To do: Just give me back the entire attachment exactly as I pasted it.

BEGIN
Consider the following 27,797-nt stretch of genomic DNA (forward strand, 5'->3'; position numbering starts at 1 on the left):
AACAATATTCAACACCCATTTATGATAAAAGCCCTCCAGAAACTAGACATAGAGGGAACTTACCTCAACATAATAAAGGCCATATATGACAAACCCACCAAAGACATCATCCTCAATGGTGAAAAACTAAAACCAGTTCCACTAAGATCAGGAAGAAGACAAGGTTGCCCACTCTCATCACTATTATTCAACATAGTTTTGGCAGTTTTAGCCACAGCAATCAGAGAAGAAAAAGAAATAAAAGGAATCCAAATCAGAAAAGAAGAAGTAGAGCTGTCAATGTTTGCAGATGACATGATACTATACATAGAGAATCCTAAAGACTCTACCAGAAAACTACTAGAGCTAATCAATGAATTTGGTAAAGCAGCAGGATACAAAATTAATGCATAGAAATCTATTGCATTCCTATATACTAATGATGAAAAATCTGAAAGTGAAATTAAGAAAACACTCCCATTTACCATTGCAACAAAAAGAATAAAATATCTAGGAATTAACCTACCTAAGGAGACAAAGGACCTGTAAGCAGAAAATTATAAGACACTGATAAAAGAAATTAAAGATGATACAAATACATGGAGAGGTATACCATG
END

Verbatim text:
Consider the following 27,797-nt stretch of genomic DNA (forward strand, 5'->3'; position numbering starts at 1 on the left):
AACAATATTCAACACCCATTTATGATAAAAGCCCTCCAGAAACTAGACATAGAGGGAACTTACCTCAACATAATAAAGGCCATATATGACAAACCCACCAAAGACATCATCCTCAATGGTGAAAAACTAAAACCAGTTCCACTAAGATCAGGAAGAAGACAAGGTTGCCCACTCTCATCACTATTATTCAACATAGTTTTGGCAGTTTTAGCCACAGCAATCAGAGAAGAAAAAGAAATAAAAGGAATCCAAATCAGAAAAGAAGAAGTAGAGCTGTCAATGTTTGCAGATGACATGATACTATACATAGAGAATCCTAAAGACTCTACCAGAAAACTACTAGAGCTAATCAATGAATTTGGTAAAGCAGCAGGATACAAAATTAATGCATAGAAATCTATTGCATTCCTATATACTAATGATGAAAAATCTGAAAGTGAAATTAAGAAAACACTCCCATTTACCATTGCAACAAAAAGAATAAAATATCTAGGAATTAACCTACCTAAGGAGACAAAGGACCTGTAAGCAGAAAATTATAAGACACTGATAAAAGAAATTAAAGATGATACAAATACATGGAGAGGTATACCATG